Fun Meals to Pack on a Multi-Day Canoe Trip

Maybe you're thinking about a multi-day canoe trip. Maybe you're thinking, what the heck would I eat on a multi-day canoe trip?! Because if there's one thing we explorers love, it's to think about food we'll bring/carry/eat on our trips, amirite?

Depending on the type of trip, your meal plan could look like typical backpacker-fare or it could resemble backcountry glamping. As you're considering your trip and food, keep your objectives in mind. If your goal is to cover as much distance as possible, you'll want to pack lighter, dehydrated meals. If your goal is to cover distance but take your time doing it, your meals can get a bit more creative.

Because there are numerous resources about packing light food for backpacking, this post will focus on the creative meals you can enjoy while on a multi-day paddling adventure. Without the constraints of carrying the weight on your back by use of a wannigan (wooden box that sits in the middle of the canoe) for your canoe trip, options abound for your meals as these sturdy containers make it easy to store food and supplies for water travel.

Canoe Trip Meals

For Breakfast


Oatmeal: The most important meal of the day! If oatmeal is your jam, bring fresh fruit to slice up and heat over the fire for a warm, sweet breakfast treat. For a lighter, quicker, option, dress up your oatmeal with granola or coconut flakes.

Pancakes: In addition oatmeal, if you're carrying a skillet in your wannigan, bring just-add-water pancake mix for a breakfast feast! Slather on some nut butters or hazelnut spread for a mouth-watering pancake masterpiece.

Canoe Trip Meals

For Lunch


Tuna (or chicken) Melt: Jazz up your lunch routine with tuna melt (or chicken melt) pita sandwiches. Carry in packets of pre-cooked tuna or chicken, pita bread and shelf-stable cheese; assemble your sandwich and heat up over a fire for a tasty mid-day meal.

PB&J: An alternative is the ever popular PB&J; pack a jar of peanut butter (or individual packets, if a small group) and squeezable jelly for a quick sandwich that's easy to make and eat while on the water.

For Dinner


Stir Fry: This is where the magic happens, friends. With a bit more time for dinner, you can really get adventurous. Consider packing fresh broccoli and peppers (pre-cut before the trip) and add in pre-cooked chicken packets for sizzling stir-fry over the fire.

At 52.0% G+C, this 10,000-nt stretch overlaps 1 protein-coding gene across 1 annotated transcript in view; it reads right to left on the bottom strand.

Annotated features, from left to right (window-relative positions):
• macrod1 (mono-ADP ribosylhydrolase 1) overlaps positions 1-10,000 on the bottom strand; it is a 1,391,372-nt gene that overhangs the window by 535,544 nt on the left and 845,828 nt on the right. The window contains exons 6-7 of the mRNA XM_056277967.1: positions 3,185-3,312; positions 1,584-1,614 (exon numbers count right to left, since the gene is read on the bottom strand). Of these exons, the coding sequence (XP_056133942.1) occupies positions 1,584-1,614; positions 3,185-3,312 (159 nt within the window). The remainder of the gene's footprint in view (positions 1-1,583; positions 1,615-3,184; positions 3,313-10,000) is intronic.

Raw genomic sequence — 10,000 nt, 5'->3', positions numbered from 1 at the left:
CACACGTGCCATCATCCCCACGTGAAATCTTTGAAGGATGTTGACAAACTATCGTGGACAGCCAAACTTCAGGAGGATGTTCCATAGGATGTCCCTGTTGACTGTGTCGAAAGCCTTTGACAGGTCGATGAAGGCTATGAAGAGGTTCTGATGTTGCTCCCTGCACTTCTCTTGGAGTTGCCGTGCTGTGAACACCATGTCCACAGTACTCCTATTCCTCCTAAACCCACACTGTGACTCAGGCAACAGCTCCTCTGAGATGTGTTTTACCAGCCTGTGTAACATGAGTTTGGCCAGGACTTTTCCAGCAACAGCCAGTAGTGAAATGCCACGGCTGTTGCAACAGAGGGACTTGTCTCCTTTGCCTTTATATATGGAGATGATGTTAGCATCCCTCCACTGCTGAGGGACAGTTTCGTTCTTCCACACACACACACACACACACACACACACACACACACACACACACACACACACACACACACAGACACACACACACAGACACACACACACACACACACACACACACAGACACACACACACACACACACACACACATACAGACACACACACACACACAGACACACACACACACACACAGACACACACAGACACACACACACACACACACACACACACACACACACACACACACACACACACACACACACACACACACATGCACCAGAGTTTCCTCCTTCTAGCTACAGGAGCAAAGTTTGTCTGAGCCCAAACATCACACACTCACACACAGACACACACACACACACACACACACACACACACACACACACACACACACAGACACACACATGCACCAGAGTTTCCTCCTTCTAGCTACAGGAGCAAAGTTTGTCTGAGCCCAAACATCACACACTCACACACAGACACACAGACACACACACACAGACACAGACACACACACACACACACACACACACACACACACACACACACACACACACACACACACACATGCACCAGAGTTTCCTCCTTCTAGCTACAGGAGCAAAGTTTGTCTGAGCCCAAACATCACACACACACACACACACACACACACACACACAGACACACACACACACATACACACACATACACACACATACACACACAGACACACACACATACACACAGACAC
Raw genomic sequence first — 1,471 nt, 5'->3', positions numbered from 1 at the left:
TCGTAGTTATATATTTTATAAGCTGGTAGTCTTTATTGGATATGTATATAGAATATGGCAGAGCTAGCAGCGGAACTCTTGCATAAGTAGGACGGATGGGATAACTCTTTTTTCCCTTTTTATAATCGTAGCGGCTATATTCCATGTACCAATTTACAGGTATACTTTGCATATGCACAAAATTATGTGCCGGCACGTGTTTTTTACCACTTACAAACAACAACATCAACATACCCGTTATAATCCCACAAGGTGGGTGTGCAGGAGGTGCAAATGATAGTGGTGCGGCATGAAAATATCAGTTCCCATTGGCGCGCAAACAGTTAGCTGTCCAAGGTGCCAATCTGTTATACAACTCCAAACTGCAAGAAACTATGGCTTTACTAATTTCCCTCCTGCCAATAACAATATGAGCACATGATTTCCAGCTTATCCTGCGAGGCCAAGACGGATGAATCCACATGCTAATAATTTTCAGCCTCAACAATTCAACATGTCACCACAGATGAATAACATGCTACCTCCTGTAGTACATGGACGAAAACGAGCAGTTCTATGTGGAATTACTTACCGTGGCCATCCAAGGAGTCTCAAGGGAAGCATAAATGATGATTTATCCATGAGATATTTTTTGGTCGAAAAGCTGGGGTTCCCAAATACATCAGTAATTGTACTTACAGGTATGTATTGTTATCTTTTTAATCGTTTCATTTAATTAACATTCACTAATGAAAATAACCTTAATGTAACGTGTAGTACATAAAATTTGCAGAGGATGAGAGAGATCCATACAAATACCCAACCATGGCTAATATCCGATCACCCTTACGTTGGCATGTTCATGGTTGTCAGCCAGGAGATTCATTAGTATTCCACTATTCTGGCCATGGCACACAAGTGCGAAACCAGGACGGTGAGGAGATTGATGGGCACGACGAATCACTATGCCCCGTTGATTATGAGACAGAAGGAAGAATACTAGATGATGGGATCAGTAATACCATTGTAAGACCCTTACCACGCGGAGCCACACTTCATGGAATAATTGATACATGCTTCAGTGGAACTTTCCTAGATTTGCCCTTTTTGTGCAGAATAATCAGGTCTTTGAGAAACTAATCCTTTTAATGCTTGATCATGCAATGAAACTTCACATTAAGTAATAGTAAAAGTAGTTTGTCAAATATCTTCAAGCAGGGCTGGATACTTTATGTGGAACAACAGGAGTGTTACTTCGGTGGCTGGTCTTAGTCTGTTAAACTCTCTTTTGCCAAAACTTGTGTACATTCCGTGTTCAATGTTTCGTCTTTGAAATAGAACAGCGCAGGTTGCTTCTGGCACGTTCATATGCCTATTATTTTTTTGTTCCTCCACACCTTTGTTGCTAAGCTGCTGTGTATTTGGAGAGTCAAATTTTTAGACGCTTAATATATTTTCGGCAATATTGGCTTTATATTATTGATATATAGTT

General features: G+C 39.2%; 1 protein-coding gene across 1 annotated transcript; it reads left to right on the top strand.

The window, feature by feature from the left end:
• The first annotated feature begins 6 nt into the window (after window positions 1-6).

Pasta: If you packed a pot in your wannigan, boil pasta and combine pasta sauce (repackaged from glass jars or aluminum cans) and pre-cut veggies for Italian night at the campsite.

Calzones: If you're feeling really creative (and luxurious), bring in just-add-water pizza dough, pepperoni, shelf-stable cheese and cook a pizza or calzone over the campfire. This is a meal you will not regret or soon forget.

Canoe Trip Meals

Often times we overlook the 'fun' part of food when planning outdoor trips. Food is fuel, first, but it can also be a playful, adventurous experience, too. I hope this post inspired you to think outside the box (er, inside the wannigan, rather), when preparing for a multi-day canoe trip where weight of supplies is less of a factor than multi-day land adventures. As always, please practice Leave No Trace principles and pack out everything you pack in to leave the wilderness around as pristine as you found it.

*All Photos Courtesy Lynne Petre.

Team Sierra blogger
Lynne Petre
posted by
Lynne Petre
Blogger at Lynne Petre
Lynne is a 20-something gal living in the Mile High City. She blogs about adventures in the Rocky Mountains, fitness, food endeavors and DIY craft projects. Team Sierra bloggers receive promotional consideration from Sierra Trading Post.
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